Relationship of Sociology with Other Sciences
RELATION BETWEEN SOCIOLOGY AND OTHER SCIENCES I3. On the other hand, these mechanical divisions o,f labor in a university are veritable travesties . Relation of Sociology with Other Social Sciences! It endeavours to study the social life as a whole. But the social life is so complex that it is impossible to isolate. In this article we will discuss about the relationship of sociology with other sciences. 1. Economics: Economics is primarily concerned with the production and.
However, sociologists continue to emphasize the intellectual autonomy of the field of sociology. Attempts shall be made to explain the connection and distinction between Sociology and some of the more important social sciences in what follows: Sociology and History are so intimately related that writers like Von-Bulow have refused to acknowledge Sociology as a science distinct from History.
History is the record of the life of societies of men, of the changes which the societies have gone through, of the ideas which have determined the actions of these societies and of the material conditions which have helped or hindered their development. Sociology is concerned with the study of the historical development of the societies. It studies the various stages of life, modes of living, customs, manners and their expression in the form of social institutions.
Sociology has thus to depend upon history for its material. History supplies facts which are interpreted and co-ordinated by the sociologists. In the same way sociology gives the social background for the study of history. History is now being studied from the sociological point of view. It is rightly said that the Study of history would be meaningless without the appreciation of social significance.
If history is to be useful to understand the present and to serve as a guide for the future, sociological interpretation of facts is absolutely essential. It is because of their such mutual dependence upon each other that has led G.
Relationship of Sociology to Other Sciences by Jake Gates Ricablanca on Prezi
Howard to remark that History is past Sociology, and Sociology is present History. But inspite of their close relationship the two subjects are distinct, i History is concrete and sociology is abstract. There is much in history that has no direct relation to Sociology, while there is much in Sociology which is not in history. The sociologist would try to find out the common aspects of the events recorded by historians and then to generalise, ii Sociology and History have different attitudes.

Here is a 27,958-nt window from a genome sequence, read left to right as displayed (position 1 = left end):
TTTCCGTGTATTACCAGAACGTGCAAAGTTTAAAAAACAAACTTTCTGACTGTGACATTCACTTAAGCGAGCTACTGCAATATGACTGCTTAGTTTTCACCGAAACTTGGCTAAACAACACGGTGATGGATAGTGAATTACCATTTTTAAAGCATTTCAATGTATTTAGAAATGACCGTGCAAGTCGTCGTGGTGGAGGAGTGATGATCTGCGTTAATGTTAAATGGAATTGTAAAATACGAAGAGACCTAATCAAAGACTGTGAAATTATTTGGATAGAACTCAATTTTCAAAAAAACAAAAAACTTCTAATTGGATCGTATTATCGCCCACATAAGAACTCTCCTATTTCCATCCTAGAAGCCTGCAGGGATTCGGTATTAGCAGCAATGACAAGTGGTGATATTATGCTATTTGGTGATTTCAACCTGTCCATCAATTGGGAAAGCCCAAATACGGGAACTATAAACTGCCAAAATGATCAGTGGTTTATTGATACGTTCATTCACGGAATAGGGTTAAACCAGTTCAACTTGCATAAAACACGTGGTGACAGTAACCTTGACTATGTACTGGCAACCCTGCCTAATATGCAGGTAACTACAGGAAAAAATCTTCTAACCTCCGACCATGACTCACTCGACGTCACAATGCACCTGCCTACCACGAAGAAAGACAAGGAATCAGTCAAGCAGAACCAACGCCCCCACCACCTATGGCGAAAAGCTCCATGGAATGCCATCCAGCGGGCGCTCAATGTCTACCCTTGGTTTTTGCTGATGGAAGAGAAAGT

History would deal with events in all their aspects while sociology would study them from the viewpoint of social relationship involved. For example, the historians would describe a war, all the circumstances accompanied with it, while sociologists would try to understand a war as a social phenomenon. They will study its impact on the lives of the people, their social institutions, etc.
Sociology and Political Science: Sociology and political science have been very closely related to each other till recently. The two subjects have even now much in common. Political science is a branch of social science dealing with the principles of organisation and government of human society. In other words, Political Science deals with the social groups organised under the sovereign of the state.
It is rightly said that without the sociological background the study of political science will be incomplete. The forms of government, the nature of governmental organs, the laws and sphere of the state activity are determined by the social process. The special study of political life of the society is indispensable for the complete study of the society as a whole.
According to Comte and Spencer, there is no difference whatsoever between the two. Catlin has remarked that political science and sociology are two facets or aspects of the same figure. In the opinion of F. Eminent sociologists like Durkheim, Malinowski, Parsons, Spencer, Mertons, Max Weber and Leryhaix made important contributions in the field of political science. Political Sociology is an inter-disciplinary science which seeks to combine sociological and political approaches.
The two subjects are, however, different from each other. The scope of Sociology is much wider than that of Political Science.